We are happy to announce that Improvisor Ryan Nallen will be joining the NIN team. Ryan has been contributing very resourceful blogs for the last year and will now join our NIN team helping spread the word and making the site even better. I had a chance to interview Ryan:
Tell us about your improv background…What schools have you gone to?
I’ve been improvising now for around 7 years. I originally went to college to wrestle at the University of Illinois Champaign Urbana. I had taken a theater class because I was told it was a blow off (easy) class by my student advisor. For the final exam we had to do a student written play and half way through I forgot my lines. I just started rambling and making things up to justify what was happening. The class laughed at the nonsense coming out of my mouth and afterward my teacher pulled me aside and said, “You should look into doing this. You have a natural talent.” After the season finished, I decided to take that teacher’s advice and quit the team. I have been acting and improvising ever since. As for my training, I am a graduate of iO Chicago, the Second City Conservatory, and the Annoyance Theatre.
Who are you favorite improv instructors?
Thats a tough question for me because I feel like every teacher I have had has taught me something valuable or has provided me with great insight based on their own experiences. You can always learn something from somebody and I try to maintain that belief with every class or workshop I take.Tell us about Switch Committee and how you guys formed? Why do you travel to festivals?
Switch Committee had originally formed out of iO. Dave Karasik and I were in level 1 together and enjoyed playing together so we decided to form a group inviting other people we’d played with who we felt we had good playing chemistry with. Since the group has formed, we have had 2 runs at iO, performed at almost every venue in Chicago, and have traveled to and taught at over 10 festivals around the country. I really love traveling to festivals because I enjoy meeting new people who love doing the same thing I love to do. It’s something very special to get people from all over the country together to sit and watch each other do make believe. Traveling to new places to meet and see how other people are improvising is very exciting to me. Also, it’s like a vacation and who doesn’t love a vacation?
You’re becoming a part of the NIN team. What has NIN meant to you?
First of all. Thank you! This is awesome and I’m honored! I think NIN is an invaluable resource to the improv community. The purpose of it and how the people involved work so hard to bring performers and teachers from all over the country together speak volumes about the kind of support and collaboration that exists in our small world. Through NIN I have been able to connect with people and festivals that I might not have been able to connect with otherwise. It’s given me a central place to go to find festivals and more importantly groups and people with shared interests. It is because of NIN that I can say I have improv friends in almost every state in the country.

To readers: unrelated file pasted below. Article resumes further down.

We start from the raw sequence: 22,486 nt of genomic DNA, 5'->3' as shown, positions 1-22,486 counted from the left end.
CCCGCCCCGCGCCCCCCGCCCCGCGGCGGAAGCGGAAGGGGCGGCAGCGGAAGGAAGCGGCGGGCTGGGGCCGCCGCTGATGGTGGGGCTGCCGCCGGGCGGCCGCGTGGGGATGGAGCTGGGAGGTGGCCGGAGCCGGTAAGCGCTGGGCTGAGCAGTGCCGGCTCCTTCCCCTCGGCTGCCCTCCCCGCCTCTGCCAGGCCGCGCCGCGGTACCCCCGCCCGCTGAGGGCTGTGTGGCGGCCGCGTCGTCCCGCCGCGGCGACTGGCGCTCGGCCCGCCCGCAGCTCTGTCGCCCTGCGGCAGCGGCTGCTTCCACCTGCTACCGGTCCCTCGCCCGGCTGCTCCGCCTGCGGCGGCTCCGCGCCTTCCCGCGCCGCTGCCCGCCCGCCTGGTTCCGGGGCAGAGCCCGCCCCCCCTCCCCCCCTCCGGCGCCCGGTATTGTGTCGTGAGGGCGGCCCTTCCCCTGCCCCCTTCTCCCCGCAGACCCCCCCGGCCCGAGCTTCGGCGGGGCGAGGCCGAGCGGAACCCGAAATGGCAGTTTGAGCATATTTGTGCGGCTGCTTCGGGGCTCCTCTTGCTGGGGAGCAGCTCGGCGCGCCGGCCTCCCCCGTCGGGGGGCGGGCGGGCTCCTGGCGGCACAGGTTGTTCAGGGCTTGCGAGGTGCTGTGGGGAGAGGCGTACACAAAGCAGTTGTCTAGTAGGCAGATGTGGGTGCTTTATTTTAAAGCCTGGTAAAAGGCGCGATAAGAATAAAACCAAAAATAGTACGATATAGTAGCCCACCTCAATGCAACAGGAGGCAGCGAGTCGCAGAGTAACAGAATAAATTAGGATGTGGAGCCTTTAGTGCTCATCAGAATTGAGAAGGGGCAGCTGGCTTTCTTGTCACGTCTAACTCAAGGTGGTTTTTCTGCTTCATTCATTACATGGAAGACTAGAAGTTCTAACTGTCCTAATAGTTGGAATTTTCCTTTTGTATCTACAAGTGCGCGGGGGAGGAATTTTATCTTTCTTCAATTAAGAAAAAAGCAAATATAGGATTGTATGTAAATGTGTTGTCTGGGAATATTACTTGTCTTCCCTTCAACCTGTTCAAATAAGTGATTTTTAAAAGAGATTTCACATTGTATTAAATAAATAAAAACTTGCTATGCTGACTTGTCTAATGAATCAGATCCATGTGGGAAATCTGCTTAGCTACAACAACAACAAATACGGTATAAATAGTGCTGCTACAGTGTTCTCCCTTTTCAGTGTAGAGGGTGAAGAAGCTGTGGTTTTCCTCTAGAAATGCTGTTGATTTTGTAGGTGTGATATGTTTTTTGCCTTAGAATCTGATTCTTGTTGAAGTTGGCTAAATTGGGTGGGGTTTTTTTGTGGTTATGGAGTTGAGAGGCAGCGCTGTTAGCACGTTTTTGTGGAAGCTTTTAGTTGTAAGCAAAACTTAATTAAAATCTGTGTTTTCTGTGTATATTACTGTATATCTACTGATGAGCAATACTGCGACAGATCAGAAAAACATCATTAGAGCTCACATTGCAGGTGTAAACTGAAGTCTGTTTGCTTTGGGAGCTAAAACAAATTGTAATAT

Where do you see improv heading?
We are in a weird, but GOOD, growth phase right now. A lot of theaters are growing, moving, and getting larger, which is fantastic for the performing arts community in which we belong. For example, in Chicago, iO and the Annoyance recently moved to new locations, Second City is expanding, and multiple other theaters like The Playground and M.C.L. (Music Comedy Live – formerly Studio Be) are rebranding and establishing new programs. Then you’ve got other shows popping up in attics and garages (the S%$& hole) generating the entire support of the community simply because they’ve created a judgement-free environment inviting pretty much anyone (sketch, stand-up, improv, musicians, etc.) to come and play free of charge.
With that, there will always be a show to see. I’ve seen it first hand here in Chicago. You don’t need thousands of dollars or a theater license. All you need is a space to play in and people who want to play in it.
How do you feel about the national improv scene?
I think its great. I absolutely love traveling to festivals and seeing what other people are doing in terms of their form and playing style. It’s also great to see the support that everyone has for one another. Rather than “oh I don’t know you you’re from another state” its “hey we love doing the same thing tell me more about you and your group.” It’s like a family and everyone is eager to watch each other play. Nationally its continuing to grow as well with more theaters and festivals popping up and existing theaters moving/expanding. I see it continuing to grow and people continuing to try new things. I see it getting bigger with more opportunities for people to perform both locally and nationally. It’s very exciting!
Nick is Camp Director and Founder of Improv Utopia an improv retreat for adults in California and Pennsylvania. He is also one of the founding members of the National Improv Network and performer and teacher at iO West as well as member of The Sunday Company at The Groundlings. He has also taught many workshops around the country.